For more information on Mad Cow, please visit http://www.madcowtheatre.com

Alice Lost In Wonderland

Sunday, October 20th, 2013

Alice Lost In Wonderland
Written and Directed by Rob Winn Anderson
Starring Becky Eck, Taylor Anderson, Meaghan Fenner, and Alexander Mrazek
Beth Marshall Presents at
The Garden Theatre, Winter Garden FL

I went into this show with great trepidation; I’ve yet to see an “Alice” staging that even begins to work. The problem lies in the story, it’s a hallucination that ties into the toys and objects and fears of little Alice’s playroom. Writers love the weird characters and surreal scenes, but there’s not much drama in the original. Alice takes direction and reacts to the weirdness, but mostly she is simply is along for the ride. Here writer / director Anderson has largely dodged those issues, he re-imagines the story not as a children’s fantasy but as a psychotic hallucination experienced in a 1950’s hospital that prides itself on its lobotomies and electroshock.

We meet Jane (Eck) as a woman who’s lost and abused. Her anchor in life is an imagined friendship with Alice (Taylor Anderson) from Carroll’s book. Evil doctor Barb (Fenner) plans to clear up this friendship by applying both electroshock and the lobotomy in one horrid operation. It might be kinder just to OD her on morphine. Alice becomes fragmented and Jane has more powerful hallucinations; only kind orderly Mr. Gwynn is there to help her thought the crisis as the White Rabbit. The other denizens of Nurse Ratched Memorial appear, the Mock Turtle (Nicholas Bethencourt) hears constant music in his head, the Caterpillar (Todd Caviness) smokes imaginary cigarettes to calm his nerves and the guy in the straight jacket (Wesley Slade) becomes the Mad Hatter.

Eck’s Jane is frightened and not in control of her situation yet maintains a positive edge in the chaos and works out most of the puzzles tossed at her. Fenner was particularity gruesome; she embodies everything evil that happens when your reality slides away to nothingness. Caviness did a great job of mixing the Caterpillar’s stream of conscience with his own open mike skills, and Mrazek was the comforting presence of a person that cares even when that’s not his job. Other strong supports in this cacophony include Mike Deaven playing Tweedledum like Alex from Clockwork Orange and the brave Dormouse (Erick Nelson) who took a stand to defend Alice at the end.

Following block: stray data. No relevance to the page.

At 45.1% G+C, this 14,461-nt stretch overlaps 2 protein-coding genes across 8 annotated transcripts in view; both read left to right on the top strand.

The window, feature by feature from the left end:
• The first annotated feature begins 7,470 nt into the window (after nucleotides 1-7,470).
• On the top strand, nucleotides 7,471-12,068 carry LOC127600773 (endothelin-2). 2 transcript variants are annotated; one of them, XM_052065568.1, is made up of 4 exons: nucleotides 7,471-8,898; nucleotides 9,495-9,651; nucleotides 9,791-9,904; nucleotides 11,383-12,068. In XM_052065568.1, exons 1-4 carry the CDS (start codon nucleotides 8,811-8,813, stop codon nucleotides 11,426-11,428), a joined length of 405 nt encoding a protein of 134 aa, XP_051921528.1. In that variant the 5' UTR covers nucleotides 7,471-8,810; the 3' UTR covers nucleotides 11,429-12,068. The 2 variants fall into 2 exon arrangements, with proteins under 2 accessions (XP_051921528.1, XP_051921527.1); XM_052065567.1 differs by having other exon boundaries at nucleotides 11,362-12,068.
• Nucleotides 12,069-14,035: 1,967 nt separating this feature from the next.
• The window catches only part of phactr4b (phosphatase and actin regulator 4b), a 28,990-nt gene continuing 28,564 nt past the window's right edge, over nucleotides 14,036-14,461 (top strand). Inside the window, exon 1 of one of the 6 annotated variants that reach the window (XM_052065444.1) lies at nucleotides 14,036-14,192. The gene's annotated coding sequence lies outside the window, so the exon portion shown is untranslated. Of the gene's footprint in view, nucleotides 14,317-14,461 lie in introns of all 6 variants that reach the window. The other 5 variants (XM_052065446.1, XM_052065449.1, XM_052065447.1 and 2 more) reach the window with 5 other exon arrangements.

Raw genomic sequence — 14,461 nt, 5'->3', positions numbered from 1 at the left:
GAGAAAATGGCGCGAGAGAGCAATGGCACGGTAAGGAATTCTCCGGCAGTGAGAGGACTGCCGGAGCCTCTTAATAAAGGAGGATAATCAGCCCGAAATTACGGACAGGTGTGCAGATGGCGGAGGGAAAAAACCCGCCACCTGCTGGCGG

All of this mayhem took place on a luminous and threatening set from Tommy Mangieri, they even made Alice expand and shrink with some very clever staging. Why she expanded was left open, and some of the scenes (The Tea Party and Croquet Match) seemed to exist because people expect them to exist, rather than to propel the story. Still, this is by far the best imaging of “Alice” as I’ve seen; it makes her more than a leaf on the stream of bad dream and more like a real person fighting a real problem. She may not triumph but she made another day without sinking deeper. Be warned, this is NOT a show suitable for small children. But it is a great piece of literature staged in a though provoking and innovative fashion, and full of topical discussions on the ride home.

For more information on Beth Marshall Presents visit http://bethmarshallpresents.wordpress.com/

For more information on The Garden Theatre, please visit www.gardentheatre.org

The Drowsy Chaperone

Sunday, October 20th, 2013

The Drowsy Chaperone
Music and Lyrics by Lisa Lambert and Greg Morrison
Book by Bob Martin and Don McKellar
Directed and Choreographed by Earl Weaver
Starring Alex Bair, Caitlin Doak, Tyler Beauregard and Sandia Ahlers
UCF Conservatory Theatre, Orlando FL

What better way to deconstruct Post Modernism than to dissect a classic Over-The-Top 1920’s musical? The gags and songs and self-reference never stop, and when you’re done you know nothing about literary criticism but you’ll have your choice of hummable tunes for the ride home. We open with the sad little Main In A Chair (Bair) he’s boarded up in his apartment, cut off from society and suffering nonspecific sadness and non-specific sexuality. His only solace is a stack of vinyl discs, each containing a soundtrack that your parents thought ancient. He’s folded away his fourth wall and invited us to take a tour of his favorite show: “The Drowsy Chaperone”. In this engaging bit of fluff showgirl Janet (Doak) is retiring from the stage to marry the oil money of Robert (Beauregard) while her ex-boss Feldzieg (Luis Traps ) argues to keep her on stage lest he get worked over by gangsters (Jay Pastucha and Jason Osorio). Janet can’t see Robert on her wedding day; it falls to Chaperone (Ahlers) to keep them apart, assuming she’s sober enough to do so. Feldzieg induces lothario Aldolpho (Fredy Ruiz) to seduce Janet but he bags Chaperone instead, and then everyone gets married including a few folks I can’t fit into this narrative. The Man in Chair helpfully starts and stops the action; explain fun facts about the cast like “Aldolpho was partial consumed by his own poodles when he died.” It’s that fine grained detail that makes shows come alive.